switch from ios to androidAnyone think it’s ironic that I’m writing this while waiting for the iPhone 6 event to start?

I was probably crazy to switch from an iPhone 4S to an HTC One M8 just a few weeks before the launch of the iPhone 6, but I did it for a reason. I’ve been wanting to make the switch from iOS to Android on my phone for months now, but I was afraid if I waited for the iPhone 6 launch, I’d cave and get another iPhone. This way I’m “stuck” for 18 months. So far, I’m okay with that.

I thought a couple of articles on why I made the switch and how I’ve felt about it might be useful if you’re thinking of changing the operating system on your phone. If you’re looking for an “I’ve seen the light and iOS really does suck,” you’re in the wrong place. I still like iOS, and I think it’s the right operating system for some users, like my husband. He just wants his phone to work. He wants to be able to download a few apps, but other than that, he doesn’t want to spend much time with the operating system. Android would drive him nuts (or he’d just use it exactly like an iPhone, which would be a waste). However, if you’re like me, and you like to tinker and customize your phone to work exactly the way you want it to, seriously consider Android.

Since I’ve been using Android on a succession of tablets, I was familiar with the operating system and how it works. I was looking for three things from an Android phone.

1. Notifications

One of my biggest gripes with iOS is how it handles notifications. I hate the app badges, and it just seems like the notification screen should do more than it does. Android doesn’t use badges, and the notification panel has more options, which I’ll detail in Part 2 of this series. For now, just know that, even after iOS 8 is released, Android notifications are more functional, in my opinion.

2. Tight Google Now Integration

Yes, you get a watered down version of Google Now in the iOS Google Search app, but with an Android device, you get more cards and options. I’ve had Google Now on my tablets, but because so much of the service is location-sensitive, you get fuller use out of it with a cellular-enabled device. That said, while it was a major factor in making the switch, I haven’t used it as much as I thought I would, yet. I spent the first week with my new phone on vacation, and Google Now didn’t feed me much while I was in the mountains. I’m sure that will change over the next few months.

ios to android

3. Widgets

Before I bought my first Android tablet, I read about these “widget” things. Honestly, I didn’t get them. Then I bought a Nexus 7 and started playing with them. For you iOS users, widgets are active programlets (I think I just coined that) on your home screen. They aren’t full apps, but they give you some app features, without having to open an app. Note, in the image, the FitBit and Audible widgets on my phone.

I can see my current steps from FitBit, without needing to look at my tracker or open the app. I can start playing an audiobook, again, without needing to open the app. The sharp-eyed will notice the tiny Audible icon in the upper left, in my Notification tray. I could also swipe down and start the book using that.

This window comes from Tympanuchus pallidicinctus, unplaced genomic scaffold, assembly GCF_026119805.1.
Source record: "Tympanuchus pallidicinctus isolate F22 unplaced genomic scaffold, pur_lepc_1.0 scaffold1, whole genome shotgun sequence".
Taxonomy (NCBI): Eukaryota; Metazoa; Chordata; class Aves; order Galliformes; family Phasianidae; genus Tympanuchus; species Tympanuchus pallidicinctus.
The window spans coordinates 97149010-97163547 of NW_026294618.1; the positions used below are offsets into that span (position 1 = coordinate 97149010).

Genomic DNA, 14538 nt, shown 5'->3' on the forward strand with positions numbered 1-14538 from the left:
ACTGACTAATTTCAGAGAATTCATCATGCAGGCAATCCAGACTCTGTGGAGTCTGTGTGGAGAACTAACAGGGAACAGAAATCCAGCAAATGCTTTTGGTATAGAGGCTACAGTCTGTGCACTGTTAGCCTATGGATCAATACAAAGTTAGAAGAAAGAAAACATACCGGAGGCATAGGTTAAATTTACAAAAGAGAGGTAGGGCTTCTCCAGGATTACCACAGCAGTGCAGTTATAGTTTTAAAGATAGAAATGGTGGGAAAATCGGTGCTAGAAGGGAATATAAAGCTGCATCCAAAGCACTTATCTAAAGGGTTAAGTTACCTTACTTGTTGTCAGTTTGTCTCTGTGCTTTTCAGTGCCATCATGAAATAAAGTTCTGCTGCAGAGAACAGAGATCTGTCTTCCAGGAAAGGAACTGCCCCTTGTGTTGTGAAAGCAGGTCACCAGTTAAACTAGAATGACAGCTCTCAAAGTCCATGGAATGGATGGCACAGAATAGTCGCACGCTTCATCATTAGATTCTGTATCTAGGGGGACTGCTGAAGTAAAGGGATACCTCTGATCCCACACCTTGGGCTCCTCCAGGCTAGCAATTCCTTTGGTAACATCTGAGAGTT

There are lots more things you can do with widgets, both on your home screen and lock screen. Again, I’ll go into more detail in Part 2, but widgets are, in my opinion, the single best feature of Android. iOS 8 will have them on the lock screen, but not on the home screen, which limits their utility, although I might change my mind about that when I get iOS 8 on my iPad.

Those were my three reasons before I purchased, and so far, I’ve not regretted them. In Part 2, I’ll go into greater detail about both the HTC phone and my experience with Android. iOS users, it’s not all smooth sailing. There are a few things you need to know, but overall, it’s been a good experience.

In the next post, I’ll discuss more specifics about the phone I chose and how it’s gone.

Update: Here’s an excellent article about the opposite switch (from Android to iOS).


  1. Hi Juli – I went the opposite way, Android to iOS. I completely get what you are saying. The thing I loved about Android was the notification and widget functionality. Not really a fan on how that is implemented in iOS. Outside of those two things, I’d have to say I’m happy I made the switch.

    • @Craig, I just read your article, and I do think some of your problems were Samsung, not iOS, as you alluded to. I don’t have battery issues with my HTC, although I can’t go two days. One full day is no problem, though. I do have occasional heating issues, but it mostly seems due to one app (My Boy). I have the complete opposite experience with images. I despise how images are displayed on my HTC. I’ve tried different apps, and none of them are as smooth or intuitive as on my old iPhone. Half the time, images are greyed out, and I can’t just flip through them sequentially. Fortunately, I’m not a frequent photographer. If I were, that alone would be enough to drive me back to iOS 8. As it is, widgets and notifications keep me on Android. For now.

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